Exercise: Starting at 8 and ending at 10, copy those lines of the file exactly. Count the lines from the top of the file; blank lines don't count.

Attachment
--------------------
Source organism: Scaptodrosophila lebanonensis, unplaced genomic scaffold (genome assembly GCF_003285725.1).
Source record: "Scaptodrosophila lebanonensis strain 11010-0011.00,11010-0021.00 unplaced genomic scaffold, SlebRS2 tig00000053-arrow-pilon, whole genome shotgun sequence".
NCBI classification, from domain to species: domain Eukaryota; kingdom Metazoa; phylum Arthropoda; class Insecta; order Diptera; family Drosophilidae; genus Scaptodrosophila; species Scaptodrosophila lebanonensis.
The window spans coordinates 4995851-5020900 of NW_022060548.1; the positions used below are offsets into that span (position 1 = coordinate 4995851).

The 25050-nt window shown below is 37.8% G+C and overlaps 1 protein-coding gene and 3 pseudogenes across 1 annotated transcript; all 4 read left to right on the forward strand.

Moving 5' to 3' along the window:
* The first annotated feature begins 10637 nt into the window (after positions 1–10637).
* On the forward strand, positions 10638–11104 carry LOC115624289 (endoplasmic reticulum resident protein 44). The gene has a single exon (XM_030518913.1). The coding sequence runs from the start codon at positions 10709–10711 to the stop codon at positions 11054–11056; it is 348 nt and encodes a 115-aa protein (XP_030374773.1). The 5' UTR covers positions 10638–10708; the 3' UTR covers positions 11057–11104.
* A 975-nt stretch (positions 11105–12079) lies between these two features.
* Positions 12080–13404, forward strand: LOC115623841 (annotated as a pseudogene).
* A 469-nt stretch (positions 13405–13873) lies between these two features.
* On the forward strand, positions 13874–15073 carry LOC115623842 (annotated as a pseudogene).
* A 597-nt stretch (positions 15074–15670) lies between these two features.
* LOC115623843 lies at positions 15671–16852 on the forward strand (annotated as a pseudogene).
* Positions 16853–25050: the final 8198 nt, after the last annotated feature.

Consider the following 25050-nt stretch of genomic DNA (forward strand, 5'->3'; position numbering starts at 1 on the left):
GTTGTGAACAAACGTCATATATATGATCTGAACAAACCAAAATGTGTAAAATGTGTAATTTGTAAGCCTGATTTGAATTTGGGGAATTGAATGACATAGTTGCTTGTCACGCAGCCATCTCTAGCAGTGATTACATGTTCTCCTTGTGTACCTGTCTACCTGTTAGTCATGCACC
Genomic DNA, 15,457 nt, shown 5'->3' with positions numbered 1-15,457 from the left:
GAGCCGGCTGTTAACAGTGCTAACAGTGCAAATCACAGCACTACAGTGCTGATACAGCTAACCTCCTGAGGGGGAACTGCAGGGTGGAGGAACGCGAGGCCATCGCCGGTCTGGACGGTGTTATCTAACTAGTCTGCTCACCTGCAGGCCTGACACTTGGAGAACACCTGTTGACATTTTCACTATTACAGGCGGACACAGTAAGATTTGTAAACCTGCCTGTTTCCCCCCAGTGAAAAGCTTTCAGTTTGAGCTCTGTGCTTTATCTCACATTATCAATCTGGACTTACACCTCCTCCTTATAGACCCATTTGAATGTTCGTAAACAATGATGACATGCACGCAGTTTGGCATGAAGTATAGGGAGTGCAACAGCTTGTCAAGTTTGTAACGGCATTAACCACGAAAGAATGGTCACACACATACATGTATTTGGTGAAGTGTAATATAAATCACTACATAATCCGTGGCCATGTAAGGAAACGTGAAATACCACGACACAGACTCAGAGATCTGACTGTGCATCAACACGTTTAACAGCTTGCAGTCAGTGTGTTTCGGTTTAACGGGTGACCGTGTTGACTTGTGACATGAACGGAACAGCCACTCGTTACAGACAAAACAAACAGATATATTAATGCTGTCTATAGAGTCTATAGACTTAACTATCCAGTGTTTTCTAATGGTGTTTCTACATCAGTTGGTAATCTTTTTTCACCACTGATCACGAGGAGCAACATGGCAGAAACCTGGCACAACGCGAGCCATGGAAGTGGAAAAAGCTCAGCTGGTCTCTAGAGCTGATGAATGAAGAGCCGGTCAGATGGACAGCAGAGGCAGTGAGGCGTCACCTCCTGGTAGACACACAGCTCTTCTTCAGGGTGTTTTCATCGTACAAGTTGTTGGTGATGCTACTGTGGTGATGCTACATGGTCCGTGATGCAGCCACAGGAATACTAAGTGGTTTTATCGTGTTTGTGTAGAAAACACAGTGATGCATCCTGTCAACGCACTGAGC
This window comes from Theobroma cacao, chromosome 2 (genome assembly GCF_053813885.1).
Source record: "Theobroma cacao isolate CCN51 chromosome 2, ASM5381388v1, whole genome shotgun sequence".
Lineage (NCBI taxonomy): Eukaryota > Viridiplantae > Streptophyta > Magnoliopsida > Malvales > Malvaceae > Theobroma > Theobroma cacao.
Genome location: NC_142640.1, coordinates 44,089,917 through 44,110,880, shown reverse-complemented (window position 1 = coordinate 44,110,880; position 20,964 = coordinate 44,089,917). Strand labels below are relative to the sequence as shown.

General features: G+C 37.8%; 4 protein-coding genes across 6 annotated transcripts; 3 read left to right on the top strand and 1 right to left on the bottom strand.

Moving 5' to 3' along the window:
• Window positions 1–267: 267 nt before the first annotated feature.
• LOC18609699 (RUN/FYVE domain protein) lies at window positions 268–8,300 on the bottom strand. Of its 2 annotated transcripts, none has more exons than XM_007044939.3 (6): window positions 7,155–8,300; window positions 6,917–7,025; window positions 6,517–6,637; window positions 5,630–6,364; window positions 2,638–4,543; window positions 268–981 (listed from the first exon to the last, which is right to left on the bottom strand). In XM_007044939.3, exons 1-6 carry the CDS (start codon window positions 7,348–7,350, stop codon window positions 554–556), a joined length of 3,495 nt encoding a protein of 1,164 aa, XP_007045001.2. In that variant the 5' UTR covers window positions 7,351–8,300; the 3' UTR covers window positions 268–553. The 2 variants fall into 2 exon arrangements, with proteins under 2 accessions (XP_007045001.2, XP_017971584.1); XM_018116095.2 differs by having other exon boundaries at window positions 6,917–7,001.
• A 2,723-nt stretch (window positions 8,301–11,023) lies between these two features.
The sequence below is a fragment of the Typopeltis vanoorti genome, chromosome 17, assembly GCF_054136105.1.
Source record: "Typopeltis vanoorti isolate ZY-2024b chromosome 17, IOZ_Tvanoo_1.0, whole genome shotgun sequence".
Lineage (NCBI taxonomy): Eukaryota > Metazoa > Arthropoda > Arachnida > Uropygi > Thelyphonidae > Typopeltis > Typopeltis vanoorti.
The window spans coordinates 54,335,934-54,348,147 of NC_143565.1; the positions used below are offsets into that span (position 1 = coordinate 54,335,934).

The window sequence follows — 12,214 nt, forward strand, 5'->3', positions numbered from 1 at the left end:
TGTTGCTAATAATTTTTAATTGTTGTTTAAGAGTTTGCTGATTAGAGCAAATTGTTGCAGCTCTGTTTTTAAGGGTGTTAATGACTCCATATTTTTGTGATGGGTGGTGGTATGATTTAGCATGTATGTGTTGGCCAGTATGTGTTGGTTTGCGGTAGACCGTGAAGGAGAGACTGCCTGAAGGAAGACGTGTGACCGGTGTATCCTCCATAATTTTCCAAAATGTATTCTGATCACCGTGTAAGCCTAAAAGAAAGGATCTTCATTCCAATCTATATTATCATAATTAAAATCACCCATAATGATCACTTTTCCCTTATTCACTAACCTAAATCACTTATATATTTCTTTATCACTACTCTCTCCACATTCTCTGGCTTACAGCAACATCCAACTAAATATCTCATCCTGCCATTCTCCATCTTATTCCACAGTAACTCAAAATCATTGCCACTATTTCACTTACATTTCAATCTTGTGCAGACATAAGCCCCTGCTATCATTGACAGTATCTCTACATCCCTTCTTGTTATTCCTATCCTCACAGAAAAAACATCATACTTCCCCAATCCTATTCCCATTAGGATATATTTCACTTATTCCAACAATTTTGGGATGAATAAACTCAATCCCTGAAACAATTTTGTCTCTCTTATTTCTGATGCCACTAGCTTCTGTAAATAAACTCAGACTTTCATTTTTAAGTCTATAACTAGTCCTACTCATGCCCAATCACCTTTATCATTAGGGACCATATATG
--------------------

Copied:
* On the forward strand, positions 10638–11104 carry LOC115624289 (endoplasmic reticulum resident protein 44). The gene has a single exon (XM_030518913.1). The coding sequence runs from the start codon at positions 10709–10711 to the stop codon at positions 11054–11056; it is 348 nt and encodes a 115-aa protein (XP_030374773.1). The 5' UTR covers positions 10638–10708; the 3' UTR covers positions 11057–11104.
* A 975-nt stretch (positions 11105–12079) lies between these two features.
* Positions 12080–13404, forward strand: LOC115623841 (annotated as a pseudogene).